First, the precept of Last Clear Chance: This doctrine is very commonly regarded as essentially but an application of proximate cause; Swift & Co. v. Young, 4 Cir., 107 F.2d 170; Sprinkle v. Davis, 4 Cir., 111 F.2d 925, 128 A.L.R. 1101; Menter v. Barnes, D.C., 47 F.Supp. 932, decisions cited under 171 A.L.R. page 368. The object of the rule of Last Clear Chance is to determine the proximate cause of an injury to the plaintiff which occurred while he was in a situation which he admits was created by his failure to exercise ordinary care for his own safety, *467but which injury he claims would not have occurred but for the failure of the defendant to exercise ordinary care after the situation was created. Independent Lumber Co. v. Leatherwood, 102 Colo. 460, 79 P.2d 1052. And, even in jurisdictions where the Last Clear Chance has been rejected, the formula has been approved that the plaintiff may recover although negligent, if his negligence is not a proximate cause of the accident, but merely a condition of its occurrence. Sutton v. Public Service Interstate Transportation Co., 2 Cir., 157 F.2d 947. Because this is so, and because both parties have urged and argued proximate cause as a ground for recovery, this opinion is confined to consideration of proximate cause.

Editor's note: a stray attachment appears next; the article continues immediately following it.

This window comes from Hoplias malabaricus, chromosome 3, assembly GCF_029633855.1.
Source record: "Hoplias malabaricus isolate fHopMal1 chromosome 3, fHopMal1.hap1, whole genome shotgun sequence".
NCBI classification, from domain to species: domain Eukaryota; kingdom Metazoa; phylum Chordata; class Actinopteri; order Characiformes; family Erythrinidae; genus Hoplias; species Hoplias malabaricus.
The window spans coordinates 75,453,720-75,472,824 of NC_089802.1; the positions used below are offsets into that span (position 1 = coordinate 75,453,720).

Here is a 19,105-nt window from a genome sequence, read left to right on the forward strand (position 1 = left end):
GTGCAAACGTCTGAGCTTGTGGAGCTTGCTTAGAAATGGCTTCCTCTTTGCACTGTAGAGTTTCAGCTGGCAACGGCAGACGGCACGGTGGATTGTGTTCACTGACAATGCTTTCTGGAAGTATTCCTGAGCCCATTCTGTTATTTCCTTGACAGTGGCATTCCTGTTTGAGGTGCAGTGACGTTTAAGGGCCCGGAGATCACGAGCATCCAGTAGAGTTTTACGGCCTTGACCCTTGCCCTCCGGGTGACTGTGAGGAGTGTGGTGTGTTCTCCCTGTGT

I find that the original negligence on the part of the plaintiff had culminated in a position of peril from which he was unable to extricate himself by the performance of due care, while it was still possible for the defendant, by the exercise of such care, to have averted the accident; that the negligence of the plaintiff was not continuing and concurrent; that plaintiff’s contributory negligence was, therefore, a remote rather than a proximate cause of the accident.

I further find that the plaintiff has succeeded in establishing that the subsequent negligence of the defendant operated as the proximate cause of the accident, and that the sole and proximate cause of said accident and resulting damage to the parties was the negligence of the defendant’s truck driver, Bernard Simonsma, for the reason that the negligence of the defendant was an intervening and superseding cause of said accident.

In my opinion, the plaintiff is entitled to judgment against the defendant in the sum of $2,250, together with costs, interest, and attorney fees allowable under the law and in such cases provided.

Rowe v. United States
14 Alaska 463 116 F. Supp. 553

Case Details

Rowe v. United States
Decision Date
Dec 2, 1953

14 Alaska 463

116 F. Supp. 553